Furthermore, it’s impossible for lightworks to provide a distribution license with pro, for only $40. The royalty rate isn’t static, it’s based on the amount of copies moved, ranging from free, to $5,000,000. If EditShare is advertizing that they’re providing a commercial h264 redistribution license, they’re lying.

    What that $40 gets you is the same as everyone else, it’s covering the cost for them to redistribute those codecs to you.

    “Absolute full capacity is correct. But FCP cannot operate anywhere near the same on generic hardware to Lightworks full custom. ”

    Tell that to the dozens of big name studios pumping out feature films using FCP. You sound like Sun, AT&T, DEC, HP, SGI and friends when they were in denial about the rise of home computing.

    Random Guy on the internet ranting that it isn’t, versus an ever-increasing number of bigname studios proving you wrong every single day.

    “It is faster than FCP on same spec hardware and OS.”

    That’s impossible to prove, the Macintosh port hasn’t even been released, there’s no way to make the comparison.

    “So video card on server is not 100 percent required.”

    Doing video production, without video hardware, yep, that sounds absolutely brilliant. So you’re suggesting thin-clients. For video production. Consider my mind utterly boggled.

    “Lightworks will made good use of a CPUs. Something I will give you avid does not.”

    So you’re doing professional video production now? What happened to your six and half thousand other professions?

    “Linux by IBM is tested with a 1TB of ram”

    So you’re talking going with upper-midrange enterprise class specs? And now we’re talking moving from an investment of tens of thousands of dollars, which was already working against lightowrks and avid, tripling or quadrupling it. Conquer the market by pricing yourself out of it, sounds like an awesome plan.

    You really should start up a business strategy consulting firm, you’d be brilliant at it.

    “This is why anyone in the game thinks Lightworks pro is quite reasonably priced and fairly headache free”

    It’s only reasonably priced if you ignore the tens of thousands of dollars the custom hardware needed to make it useful. But we’ve already been over this, and you’ve already corroborated the assessment in varying degrees.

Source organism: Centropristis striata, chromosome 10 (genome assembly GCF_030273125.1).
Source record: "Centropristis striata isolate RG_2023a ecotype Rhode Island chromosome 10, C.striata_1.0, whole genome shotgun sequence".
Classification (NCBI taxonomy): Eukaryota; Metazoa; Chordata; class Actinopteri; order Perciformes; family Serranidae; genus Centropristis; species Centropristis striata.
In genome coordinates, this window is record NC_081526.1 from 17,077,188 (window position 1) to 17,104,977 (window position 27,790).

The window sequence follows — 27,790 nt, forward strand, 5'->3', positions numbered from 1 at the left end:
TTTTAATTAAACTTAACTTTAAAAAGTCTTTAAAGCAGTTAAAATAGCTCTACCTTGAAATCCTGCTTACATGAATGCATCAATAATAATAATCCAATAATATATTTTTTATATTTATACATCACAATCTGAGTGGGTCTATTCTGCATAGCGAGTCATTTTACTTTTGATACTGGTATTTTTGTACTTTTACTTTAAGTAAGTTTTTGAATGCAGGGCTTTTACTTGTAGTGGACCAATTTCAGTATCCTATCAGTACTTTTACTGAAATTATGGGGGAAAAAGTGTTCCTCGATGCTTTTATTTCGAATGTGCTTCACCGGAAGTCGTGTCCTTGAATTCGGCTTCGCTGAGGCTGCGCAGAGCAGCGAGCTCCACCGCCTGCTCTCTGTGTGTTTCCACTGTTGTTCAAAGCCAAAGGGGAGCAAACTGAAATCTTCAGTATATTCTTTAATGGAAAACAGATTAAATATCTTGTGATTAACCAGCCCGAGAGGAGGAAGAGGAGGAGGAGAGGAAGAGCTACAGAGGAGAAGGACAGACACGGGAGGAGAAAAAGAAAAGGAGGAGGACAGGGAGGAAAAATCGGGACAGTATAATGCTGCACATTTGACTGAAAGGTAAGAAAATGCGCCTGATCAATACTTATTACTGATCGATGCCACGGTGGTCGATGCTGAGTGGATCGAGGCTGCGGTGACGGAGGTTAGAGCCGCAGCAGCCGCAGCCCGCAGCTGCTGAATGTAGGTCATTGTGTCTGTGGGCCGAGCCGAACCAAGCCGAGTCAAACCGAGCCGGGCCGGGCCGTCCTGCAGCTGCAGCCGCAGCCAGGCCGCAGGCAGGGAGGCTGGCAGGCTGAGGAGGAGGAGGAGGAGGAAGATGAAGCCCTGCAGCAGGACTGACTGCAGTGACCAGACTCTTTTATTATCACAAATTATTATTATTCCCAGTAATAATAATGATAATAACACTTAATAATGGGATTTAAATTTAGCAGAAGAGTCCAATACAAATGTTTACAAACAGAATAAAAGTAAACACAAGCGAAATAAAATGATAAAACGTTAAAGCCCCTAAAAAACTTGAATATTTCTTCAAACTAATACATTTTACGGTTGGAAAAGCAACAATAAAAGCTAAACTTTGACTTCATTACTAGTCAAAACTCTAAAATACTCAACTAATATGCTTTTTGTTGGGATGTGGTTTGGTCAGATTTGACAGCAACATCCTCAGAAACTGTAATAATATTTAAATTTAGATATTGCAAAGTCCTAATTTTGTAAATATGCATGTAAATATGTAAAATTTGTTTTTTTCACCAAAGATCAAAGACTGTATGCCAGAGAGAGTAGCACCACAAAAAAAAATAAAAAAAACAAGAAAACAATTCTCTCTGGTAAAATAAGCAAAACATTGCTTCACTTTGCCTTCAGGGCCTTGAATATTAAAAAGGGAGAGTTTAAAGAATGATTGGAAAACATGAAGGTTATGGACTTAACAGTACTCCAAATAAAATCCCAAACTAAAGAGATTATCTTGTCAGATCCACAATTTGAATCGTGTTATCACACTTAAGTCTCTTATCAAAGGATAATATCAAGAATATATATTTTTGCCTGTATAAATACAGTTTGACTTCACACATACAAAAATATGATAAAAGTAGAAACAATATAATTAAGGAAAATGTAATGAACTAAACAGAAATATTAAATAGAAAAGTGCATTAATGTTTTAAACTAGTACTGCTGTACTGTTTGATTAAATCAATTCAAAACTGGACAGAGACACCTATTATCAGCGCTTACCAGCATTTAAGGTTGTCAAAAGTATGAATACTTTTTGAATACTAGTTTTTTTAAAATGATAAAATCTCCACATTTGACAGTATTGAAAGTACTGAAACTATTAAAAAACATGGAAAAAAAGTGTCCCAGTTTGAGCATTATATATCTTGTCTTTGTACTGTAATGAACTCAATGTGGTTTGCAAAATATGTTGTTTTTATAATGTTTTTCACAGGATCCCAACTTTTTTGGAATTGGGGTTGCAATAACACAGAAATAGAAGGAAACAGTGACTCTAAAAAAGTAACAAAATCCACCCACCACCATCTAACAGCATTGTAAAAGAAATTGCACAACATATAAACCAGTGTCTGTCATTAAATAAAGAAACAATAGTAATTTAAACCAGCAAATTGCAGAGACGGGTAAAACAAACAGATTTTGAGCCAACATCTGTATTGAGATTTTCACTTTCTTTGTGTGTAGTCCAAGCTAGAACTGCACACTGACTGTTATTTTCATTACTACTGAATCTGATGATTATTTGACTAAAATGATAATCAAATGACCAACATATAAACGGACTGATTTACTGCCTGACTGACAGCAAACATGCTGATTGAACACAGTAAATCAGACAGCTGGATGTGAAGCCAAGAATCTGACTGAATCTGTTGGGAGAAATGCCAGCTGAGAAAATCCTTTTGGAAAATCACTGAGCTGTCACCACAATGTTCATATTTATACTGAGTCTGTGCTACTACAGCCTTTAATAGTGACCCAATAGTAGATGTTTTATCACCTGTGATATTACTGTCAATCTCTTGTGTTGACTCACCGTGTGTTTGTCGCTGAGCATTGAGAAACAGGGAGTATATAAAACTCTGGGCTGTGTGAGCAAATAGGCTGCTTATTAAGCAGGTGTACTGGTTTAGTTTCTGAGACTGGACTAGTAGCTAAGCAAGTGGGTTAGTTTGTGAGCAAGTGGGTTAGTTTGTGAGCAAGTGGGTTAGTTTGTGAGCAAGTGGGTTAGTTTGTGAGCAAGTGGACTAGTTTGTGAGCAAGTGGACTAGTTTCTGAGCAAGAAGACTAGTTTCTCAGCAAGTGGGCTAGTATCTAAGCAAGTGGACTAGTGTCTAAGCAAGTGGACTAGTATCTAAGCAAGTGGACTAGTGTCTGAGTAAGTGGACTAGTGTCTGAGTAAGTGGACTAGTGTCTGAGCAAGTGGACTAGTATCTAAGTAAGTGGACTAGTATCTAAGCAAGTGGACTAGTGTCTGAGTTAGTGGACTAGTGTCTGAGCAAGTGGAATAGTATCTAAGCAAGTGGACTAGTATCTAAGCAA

“With Lightworks either license full commercial usage or its not included.”

    I suggest you read the article you linked in full, and I also suggest reading the relevant MPEG LA documents as well. What that $40 gets you, again, is the ability for EditShare (they need to pay MPEG LA to distribute the codec, this cost is included in QTpro and in Windows) to supply you with the codec, so that you may export to it. It does not grant you a license to distribute the output, this is a separate license, one that a third party like Editshare cannot provide.

    There is no catch-all commercial license for h264. There’s the provider license (to provide the codec) and the distribution license (to distribute commercial works).

    “Tiberius James Hooker too many people presume every NLE has to come with commercially licensed codecs.”

    The thing is that they do. They all require a license to be sold – and that gets you the ability to USE the codec. What they do not, and legally cannot provide is a distribution license.

    Again, you should seriously consider starting a consulting firm, you’re a whiz at this.

    “Lightworks is not expensive.”

    The bare NLE isn’t. The custom hardware required to make it useful is. Stop beating around the bush on this.

    “Final Cut Pro I don’t think you would be running without getting never version for more than 5 years. ”

    Baseless assumption, there’s no clause forcing upgrades. But of course, add in the fees for Lightworks’ custom hardware into the mix, in the interest of a fair and accurate comparison, of course.

    “One machine failure Final Cut Pro also costs more than lightworks due to the licensing terms on not allowing transfer to new hardware.”

    uh, yeah, it does, actually (reuse your serial, call Apple for good measure). Same for Premiere (Call Adobe, and reuse your serial). Same for Avid Media Composer (it’s dongle-based, as I’ve been informed, as long as the dongle matches your software version, you can move from machine to machine).

    “Yes using the open source NLE for commercial usage you still have to license the codecs to be legal.”

    you have to pay out royalties on distribution, that, again, is usually where the producer comes in.

    “This is why to Us on Linux. Getting Lightworks is a huge thing. A simple NLE that is simple to legal license to use fully.”

    Which I never disputed, Lightworks coming to Linux, is good news for people looking to do video production on Linux.

    This is certainly good news for anyone trying to do video editing on Linux, Lightworks is by far and large a significant step up from Openshot, Kino, Avidemux, KDEnLive, Lumera or Cinelera.

    First paragraph of my first comment in this thread (3rd post from the top).

    The point of contention, again, was that for people working on Windows and MacOS already, this is just background noise, because they’re already invested in a professional environment that works for them (otherwise, they would not be involved in video production, it’s not exactly rocket surgery).

    If you’re going to redistribute you video in h264, you need to pay MPEG LA. There’s no way around this.

  5. oiaohm

    Something I missed. To compare Lightworks NLE price to the the other NLE out there. Take the education price. 20 pound a year. Why because that is the one with the non commercial codecs. This tells you how far over priced those other NLE are. They over change you and fail to pay or codecs.